Once this and other major mistakes are fixed, all of SAFE’s safety benefits vanish, according to a recent peer-reviewed analysis in Science. If SAFE is adopted into law, American traffic deaths could actually increase, carbon pollution would soar, and global warming would speed up.

In other words, SAFE isn’t actually safe—and the Trump administration based its rollback on flawed math.

Extensive interviews with key participants and a review of emails and documents reveal how this happened: The Trump administration kept the government’s top tailpipe-pollution experts from working on the tailpipe-pollution rule. For two years, rival bureaucrats at NHTSA and overworked Trump political appointees stonewalled the EPA team, blocked it from learning of the rollback, and prevented it from seeing analysis of the new rule. When the EPA engineers finally saw the flawed study and identified some of its worst errors, the same Trump officials ignored them.

This may have been a series of legally fatal blunders. The EPA team identified the phantom-vehicles problem early in the process. Within weeks of SAFE’s publication in August 2018, analyses from outside economists and the Honda Motor Company vindicated the EPA team’s assessment. Those groups found that the SAFE study was a turducken of falsehoods: it cited incorrect data and made calculation errors, on top of bungling the basics of supply and demand. Not since 1999—when NASA engineers accidentally confused metric and imperial units when building and navigating the Mars Climate Orbiter, leading to the spacecraft’s eventual destruction—have federal employees messed up a calculation so publicly, and at such expense and scale. And the EPA team saw it coming.

My reporting directly contradicts what EPA Administrator Andrew Wheeler told members of Congress last year. In a June letter to House Republicans, Wheeler said it was “false” that “EPA professional staff were cut out” of the rollback’s development.

In a statement, an EPA spokesman did not directly deny my reporting. “As we’ve stated multiple times before, career and professional staff within EPA’s Office of Air and Radiation were involved in the development of this proposal and continue to be involved in the final stages as we work with NHTSA to finalize this rule,” said Michael Abboud, the agency spokesman. He added that the old rule was “unworkable” and rushed into law at the end of the Obama administration.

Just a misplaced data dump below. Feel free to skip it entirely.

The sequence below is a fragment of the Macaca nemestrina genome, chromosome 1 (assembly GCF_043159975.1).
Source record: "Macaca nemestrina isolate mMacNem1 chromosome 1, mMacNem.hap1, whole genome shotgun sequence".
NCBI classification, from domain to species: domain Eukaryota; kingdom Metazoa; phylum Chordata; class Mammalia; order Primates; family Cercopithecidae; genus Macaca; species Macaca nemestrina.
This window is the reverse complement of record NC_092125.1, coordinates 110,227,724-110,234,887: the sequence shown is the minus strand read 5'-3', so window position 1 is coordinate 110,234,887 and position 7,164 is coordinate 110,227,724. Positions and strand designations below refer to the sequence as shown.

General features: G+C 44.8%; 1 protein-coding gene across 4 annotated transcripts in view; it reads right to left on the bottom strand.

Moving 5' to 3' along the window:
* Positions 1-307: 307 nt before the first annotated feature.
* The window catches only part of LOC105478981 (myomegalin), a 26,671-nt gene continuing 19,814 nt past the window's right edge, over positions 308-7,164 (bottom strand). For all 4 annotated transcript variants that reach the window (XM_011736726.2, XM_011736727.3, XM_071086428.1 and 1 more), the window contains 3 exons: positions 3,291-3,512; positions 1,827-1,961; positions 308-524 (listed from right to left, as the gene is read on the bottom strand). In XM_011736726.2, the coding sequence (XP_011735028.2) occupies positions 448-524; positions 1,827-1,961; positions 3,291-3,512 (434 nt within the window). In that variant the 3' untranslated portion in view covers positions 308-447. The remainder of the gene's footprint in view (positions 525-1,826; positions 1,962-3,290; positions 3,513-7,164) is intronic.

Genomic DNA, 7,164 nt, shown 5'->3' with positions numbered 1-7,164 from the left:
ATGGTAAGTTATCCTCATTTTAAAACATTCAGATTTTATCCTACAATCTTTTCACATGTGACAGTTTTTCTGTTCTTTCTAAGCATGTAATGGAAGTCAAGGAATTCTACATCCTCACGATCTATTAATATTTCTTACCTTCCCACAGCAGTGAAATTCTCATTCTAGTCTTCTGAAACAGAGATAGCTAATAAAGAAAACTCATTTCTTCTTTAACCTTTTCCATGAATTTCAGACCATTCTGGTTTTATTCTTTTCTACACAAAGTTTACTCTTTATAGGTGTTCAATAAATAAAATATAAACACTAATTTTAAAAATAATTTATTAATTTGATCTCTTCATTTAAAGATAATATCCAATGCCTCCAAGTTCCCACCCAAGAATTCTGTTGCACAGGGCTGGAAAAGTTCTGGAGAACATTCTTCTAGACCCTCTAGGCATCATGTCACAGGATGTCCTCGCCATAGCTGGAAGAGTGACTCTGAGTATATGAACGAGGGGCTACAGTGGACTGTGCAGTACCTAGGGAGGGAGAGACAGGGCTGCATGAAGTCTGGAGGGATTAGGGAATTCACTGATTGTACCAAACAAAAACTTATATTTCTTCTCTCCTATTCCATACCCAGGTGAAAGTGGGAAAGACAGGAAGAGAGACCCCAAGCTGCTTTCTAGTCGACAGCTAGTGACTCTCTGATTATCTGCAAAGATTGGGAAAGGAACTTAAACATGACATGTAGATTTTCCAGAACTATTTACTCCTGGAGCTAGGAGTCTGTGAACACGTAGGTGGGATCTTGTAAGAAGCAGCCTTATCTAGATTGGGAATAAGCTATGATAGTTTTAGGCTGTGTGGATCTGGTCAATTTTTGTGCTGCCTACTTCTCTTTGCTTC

A NHTSA spokesman declined to comment because the proposed regulation is under agency review. He referred me to older statements that said the EPA and NHTSA had reviewed “hundreds of thousands of public comments” and undertaken “extensive scientific and economic analyses” in the course of reworking the SAFE rule. A final version of the rule is expected in the next several weeks. But that new version of the SAFE study recognizes that the benefits of the rollback do not exceed its costs, according to a letter from Senator Tom Carper of Delaware, the ranking Democrat on the Environment and Public Works Committee, obtained by The Washington Post.

If Carper’s allegation is true, that could doom the proposal in court. In fact, several legal issues could hinder SAFE. In 2007, the Supreme Court ruled that the Clean Air Act “requires” the EPA to regulate carbon pollution “from new motor vehicles.” But my reporting has found that NHTSA employees—and not EPA staff—actually wrote the first version of the rollback, raising questions about whether the rule is legally valid.

Either way, the SAFE rollback has already caused chaos. Major automakers—some of which once begged Trump to weaken the rules—now despise SAFE, according to reporting in The Wall Street Journal. When Ford, Volkswagen, BMW, and Honda began negotiating a compromise version of the standard with California last year, the Trump administration smacked them with an antitrust investigation. (It dropped the probe last week.) A fifth automaker, Mercedes-Benz, also considered joining the truce with California, The New York Times reported over the summer. (Mercedes did not respond to a request for comment.)